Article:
I didn't expect to find myself on the wide open hills above Royston early on Monday morning. It happened like this...
I just popped outside to photograph the crimson skies of the pre-dawn, but as it was frosty I'd put on my coat, boots, hat and gloves and grabbed the rucksack that had the camera in it. Having taken a few pictures I noticed several people making their way to the village railway station. I had a sudden idea.
As I had no maps with me I'd take just a four-minute journey up the line to Royston and do a walk I know well. It looked like it'd be a fine, though chilly morning.
By the time I was tramping up the path beside the Heath the sun was just peeping above the horizon. A proper landscape photographer would have sussed out the best viewpoint and would wait patiently for the sun to flood its light across the scene: I decided to press on - while waiting here I might miss something elsewhere and I'd get cold too!
I love the look of frosted leaves as well as the crunch of them beneath my boots. The path led between the rolling arable fields. It's a rather austere and uncompromising landscape, though not without a strange scenic charm which is difficult to describe and harder still to photograph.
Just before Therfield I said hello to a fine old gentleman walking his dog. He introduced me to his canine friend and asked about my route. After a couple of minutes we were somehow talking about the hills of Northern Scotland. "I can't walk and climb like that any more", he sighed. "I've still got the books though! With a glass of whisky I can imagine my way back into the Highlands!" His dog may have heard all this before and showed she was keen to continue the walk, so we went our separate ways, a little cheerier for our brief chat.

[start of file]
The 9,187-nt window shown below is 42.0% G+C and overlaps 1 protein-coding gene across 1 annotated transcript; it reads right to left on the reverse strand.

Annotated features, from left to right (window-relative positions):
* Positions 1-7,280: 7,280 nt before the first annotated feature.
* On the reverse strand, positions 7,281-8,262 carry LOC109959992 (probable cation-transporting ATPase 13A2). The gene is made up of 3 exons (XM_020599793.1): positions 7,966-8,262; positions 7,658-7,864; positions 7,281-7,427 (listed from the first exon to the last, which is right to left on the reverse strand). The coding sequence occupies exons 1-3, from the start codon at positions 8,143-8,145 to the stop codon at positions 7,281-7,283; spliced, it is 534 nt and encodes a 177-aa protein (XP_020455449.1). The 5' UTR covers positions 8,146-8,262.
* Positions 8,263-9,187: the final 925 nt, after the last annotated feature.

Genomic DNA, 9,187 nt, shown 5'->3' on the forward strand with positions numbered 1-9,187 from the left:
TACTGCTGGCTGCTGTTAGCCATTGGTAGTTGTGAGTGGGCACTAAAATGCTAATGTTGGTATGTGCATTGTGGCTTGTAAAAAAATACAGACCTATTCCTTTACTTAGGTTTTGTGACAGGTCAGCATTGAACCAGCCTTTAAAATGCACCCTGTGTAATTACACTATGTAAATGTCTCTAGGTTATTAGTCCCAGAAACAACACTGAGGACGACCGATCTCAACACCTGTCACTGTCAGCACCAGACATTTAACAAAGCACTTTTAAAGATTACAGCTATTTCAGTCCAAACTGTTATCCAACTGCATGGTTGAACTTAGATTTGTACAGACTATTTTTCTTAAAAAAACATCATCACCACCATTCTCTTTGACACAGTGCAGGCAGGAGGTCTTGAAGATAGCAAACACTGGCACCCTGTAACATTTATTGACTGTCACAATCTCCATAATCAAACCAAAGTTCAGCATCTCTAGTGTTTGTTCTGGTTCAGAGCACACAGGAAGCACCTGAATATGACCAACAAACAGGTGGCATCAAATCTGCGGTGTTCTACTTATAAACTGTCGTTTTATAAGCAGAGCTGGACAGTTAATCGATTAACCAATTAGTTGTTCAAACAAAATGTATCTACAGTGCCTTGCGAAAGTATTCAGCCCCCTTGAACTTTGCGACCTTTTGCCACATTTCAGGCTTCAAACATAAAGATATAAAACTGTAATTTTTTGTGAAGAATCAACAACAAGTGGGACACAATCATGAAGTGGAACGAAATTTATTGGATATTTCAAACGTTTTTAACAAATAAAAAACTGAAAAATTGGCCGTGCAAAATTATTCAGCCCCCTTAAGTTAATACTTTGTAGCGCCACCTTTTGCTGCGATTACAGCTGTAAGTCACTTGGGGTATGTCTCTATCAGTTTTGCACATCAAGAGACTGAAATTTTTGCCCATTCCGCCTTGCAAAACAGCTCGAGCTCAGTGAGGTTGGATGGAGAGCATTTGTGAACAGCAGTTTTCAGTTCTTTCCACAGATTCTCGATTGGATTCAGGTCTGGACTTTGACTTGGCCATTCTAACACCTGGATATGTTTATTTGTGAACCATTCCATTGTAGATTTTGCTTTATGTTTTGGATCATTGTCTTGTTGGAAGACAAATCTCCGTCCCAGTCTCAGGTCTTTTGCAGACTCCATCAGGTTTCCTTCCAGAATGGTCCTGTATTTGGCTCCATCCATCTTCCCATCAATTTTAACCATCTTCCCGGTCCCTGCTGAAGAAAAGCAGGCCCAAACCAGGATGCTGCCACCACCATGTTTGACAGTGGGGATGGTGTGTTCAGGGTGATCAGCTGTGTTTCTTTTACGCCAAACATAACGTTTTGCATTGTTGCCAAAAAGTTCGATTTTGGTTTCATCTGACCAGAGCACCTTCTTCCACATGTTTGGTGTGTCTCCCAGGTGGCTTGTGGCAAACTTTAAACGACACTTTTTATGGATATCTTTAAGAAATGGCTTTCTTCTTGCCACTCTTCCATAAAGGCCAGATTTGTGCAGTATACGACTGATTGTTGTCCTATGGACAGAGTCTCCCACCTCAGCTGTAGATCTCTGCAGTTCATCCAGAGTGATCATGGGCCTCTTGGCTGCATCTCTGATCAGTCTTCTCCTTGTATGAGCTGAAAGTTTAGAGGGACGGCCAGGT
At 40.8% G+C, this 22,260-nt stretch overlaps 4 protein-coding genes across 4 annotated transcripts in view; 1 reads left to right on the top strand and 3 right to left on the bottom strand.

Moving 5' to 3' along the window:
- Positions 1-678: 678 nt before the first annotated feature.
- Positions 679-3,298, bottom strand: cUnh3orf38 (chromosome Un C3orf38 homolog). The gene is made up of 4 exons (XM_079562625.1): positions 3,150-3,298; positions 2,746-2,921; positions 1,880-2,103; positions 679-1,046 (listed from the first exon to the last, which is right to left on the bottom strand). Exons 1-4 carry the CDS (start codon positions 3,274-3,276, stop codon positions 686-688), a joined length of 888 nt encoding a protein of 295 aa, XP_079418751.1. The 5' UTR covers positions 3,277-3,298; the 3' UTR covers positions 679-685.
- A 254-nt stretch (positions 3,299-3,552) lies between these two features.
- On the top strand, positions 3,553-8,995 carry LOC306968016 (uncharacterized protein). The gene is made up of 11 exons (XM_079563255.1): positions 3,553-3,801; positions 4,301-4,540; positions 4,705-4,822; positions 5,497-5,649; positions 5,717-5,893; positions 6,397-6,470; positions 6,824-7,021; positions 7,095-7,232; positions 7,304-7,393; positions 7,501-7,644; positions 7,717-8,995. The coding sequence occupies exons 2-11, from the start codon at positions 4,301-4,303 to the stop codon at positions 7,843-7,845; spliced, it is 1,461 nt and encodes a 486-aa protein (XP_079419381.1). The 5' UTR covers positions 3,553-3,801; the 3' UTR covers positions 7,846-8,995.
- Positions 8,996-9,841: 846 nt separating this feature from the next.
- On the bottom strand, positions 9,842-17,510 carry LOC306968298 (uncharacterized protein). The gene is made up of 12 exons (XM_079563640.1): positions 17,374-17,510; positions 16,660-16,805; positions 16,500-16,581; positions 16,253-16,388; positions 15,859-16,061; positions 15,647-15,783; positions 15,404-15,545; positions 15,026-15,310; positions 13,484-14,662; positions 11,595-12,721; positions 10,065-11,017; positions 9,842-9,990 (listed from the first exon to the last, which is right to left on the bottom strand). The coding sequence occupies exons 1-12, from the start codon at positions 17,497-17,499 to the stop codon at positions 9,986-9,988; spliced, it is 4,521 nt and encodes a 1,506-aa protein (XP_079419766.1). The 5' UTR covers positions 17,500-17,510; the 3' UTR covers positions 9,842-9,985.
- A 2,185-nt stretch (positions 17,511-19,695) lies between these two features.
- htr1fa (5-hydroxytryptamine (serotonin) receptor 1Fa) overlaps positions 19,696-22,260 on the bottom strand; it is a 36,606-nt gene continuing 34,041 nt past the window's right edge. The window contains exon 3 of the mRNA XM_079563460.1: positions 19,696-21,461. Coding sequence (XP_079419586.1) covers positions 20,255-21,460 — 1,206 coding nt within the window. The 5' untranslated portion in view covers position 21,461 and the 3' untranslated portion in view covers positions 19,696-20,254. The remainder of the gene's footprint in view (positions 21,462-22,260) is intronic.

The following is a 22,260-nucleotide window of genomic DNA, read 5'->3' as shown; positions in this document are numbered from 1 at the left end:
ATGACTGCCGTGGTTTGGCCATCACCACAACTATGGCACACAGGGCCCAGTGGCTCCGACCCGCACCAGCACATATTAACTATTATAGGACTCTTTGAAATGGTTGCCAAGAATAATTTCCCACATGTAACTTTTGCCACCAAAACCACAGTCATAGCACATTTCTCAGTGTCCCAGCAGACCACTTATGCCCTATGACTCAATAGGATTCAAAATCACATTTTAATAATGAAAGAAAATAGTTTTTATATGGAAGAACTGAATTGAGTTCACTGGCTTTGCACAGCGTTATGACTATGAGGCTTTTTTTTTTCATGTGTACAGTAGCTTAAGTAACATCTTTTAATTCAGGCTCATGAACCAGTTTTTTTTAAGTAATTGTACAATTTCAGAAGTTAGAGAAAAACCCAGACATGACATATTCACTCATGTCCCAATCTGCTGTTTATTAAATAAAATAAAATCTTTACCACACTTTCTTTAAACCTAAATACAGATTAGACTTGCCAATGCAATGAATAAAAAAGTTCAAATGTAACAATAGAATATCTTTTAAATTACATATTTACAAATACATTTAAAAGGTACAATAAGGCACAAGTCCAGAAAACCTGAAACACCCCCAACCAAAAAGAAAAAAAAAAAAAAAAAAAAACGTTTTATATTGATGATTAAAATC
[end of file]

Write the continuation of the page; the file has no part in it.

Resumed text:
Apart from a few motorists I didn't see anyone as I walked along Pedlar's Lane, skirting the village of Therfield. I found the little gate to the sunken lane which leads out to the bare hills once more.
We have plenty of big arable fields in Cambridgeshire, but nothing quite like this. I think though that this area has been as treeless and hedgeless as this for centuries. Before big tractors trundled across the chalky soils this was sheep country with huge flocks grazing up here, especially during the summer months.
Where last summer's wheat stubble is still unploughed you can almost imagine sheep dotting the scene. I find the gentle heave of this solid ocean oddly exhilarating and with the ground still frozen hard, the air crisp and clean, and the track leading downhill, it's almost like having a huge encouraging hand kindly guiding you on your way.
The path leads through Thrift Farm then along a grassy stretch known as Kings' Ride. Indeed the sport of kings is still here in the form of a racehorse stable and a couple of thoroughbreds were being exercised on the gallops.
There are several small woodlands and plantations along the steep northern slope of the hills and the low sun was only just raking through the trees in late morning.
There are long, grassy corridors following dry valleys leading down off the chalk lands. Could these be the ancient droves or driftways down which the flocks were driven on their way to market?
We're making our way towards the edge of the golf course and I noticed that the Par 3 Fifth is called "Shepherd's Rest". There's a short, steep-sided dry valley which would be an ideal sheltered nook where a shepherd might enjoy forty winks on a warm day. The golfers however cannot relax here; the tee is on one side of the valley and the idea is to float the ball across the deep intervening depression to the small green on the opposite side. Many little tracks leading down through the rough grass suggest that not all are successful.
It's getting towards mid-day and the sun is still just reaching some frosty pockets.
Just a few autumn leaves are hanging on in sheltered places along the way. Then a path will lead down across the golf course, alongside the rugby pitch and into the streets of Royston where I can call into the shop before getting the train home. I hope you've enjoyed this unplanned jaunt as much as I have.